“From a child I was fond of reading, and all the little money that came into my hands was ever laid out in books. Pleased with the Pilgrim’s Progress, my first collection was of John Bunyan’s works in separate little volumes. I afterward sold them to enable me to buy R. Burton’s Historical Collections; they were small chapmen’s books, and cheap, 40 or 50 in all.

My father’s little library consisted chiefly of books in polemic divinity, most of which I read, and have since often regretted that, at a time when I had such a thirst for knowledge, more proper books had not fallen in my way since it was now resolved I should not be a clergyman.

Plutarch’s Lives there was in which I read abundantly, and I still think that time spent to great advantage. There was also a book of De Foe’s, called an Essay on Projects, and another of Dr. Mather’s, called Essays to do Good, which perhaps gave me a turn of thinking that had an influence on some of the principal future events of my life.” – Part One, The Autobiography of Benjamin Franklin, p12-13. ( A digiread.com classics 2005 version)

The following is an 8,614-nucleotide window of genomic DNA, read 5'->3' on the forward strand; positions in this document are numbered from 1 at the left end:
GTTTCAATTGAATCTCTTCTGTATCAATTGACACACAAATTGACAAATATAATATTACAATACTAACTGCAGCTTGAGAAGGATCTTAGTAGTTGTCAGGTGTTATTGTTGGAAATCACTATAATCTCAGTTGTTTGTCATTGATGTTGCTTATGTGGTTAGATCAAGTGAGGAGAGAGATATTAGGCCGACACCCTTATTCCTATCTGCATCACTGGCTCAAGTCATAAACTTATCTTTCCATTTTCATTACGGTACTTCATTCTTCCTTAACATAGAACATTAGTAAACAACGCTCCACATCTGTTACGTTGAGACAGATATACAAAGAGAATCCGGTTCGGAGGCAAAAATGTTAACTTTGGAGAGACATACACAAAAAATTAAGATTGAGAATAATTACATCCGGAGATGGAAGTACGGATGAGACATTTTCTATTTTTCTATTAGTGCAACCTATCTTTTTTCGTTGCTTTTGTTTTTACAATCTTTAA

How can you not adore small and slim books when you can carry them in the bag all the time and sometimes use for other practical purpose? To protect my iPad when I had to throw away the old worn-out cover, I decided to put this book into a pouch with my tablet so that I can go back to the book to gain everlasting insights at the same time.

So I opened up my old tablet and voila! I have this with me.

One of the best insights I gained from Benjamin Franklins’s autobiography was that this industrious and disciplined man of such great achievements in history lived a life inspired by books and enriched his youth with other bookish men.

Do you enjoy reading autobiography? What is your favorite autobiography book that provides invaluable lesson and inspiration?



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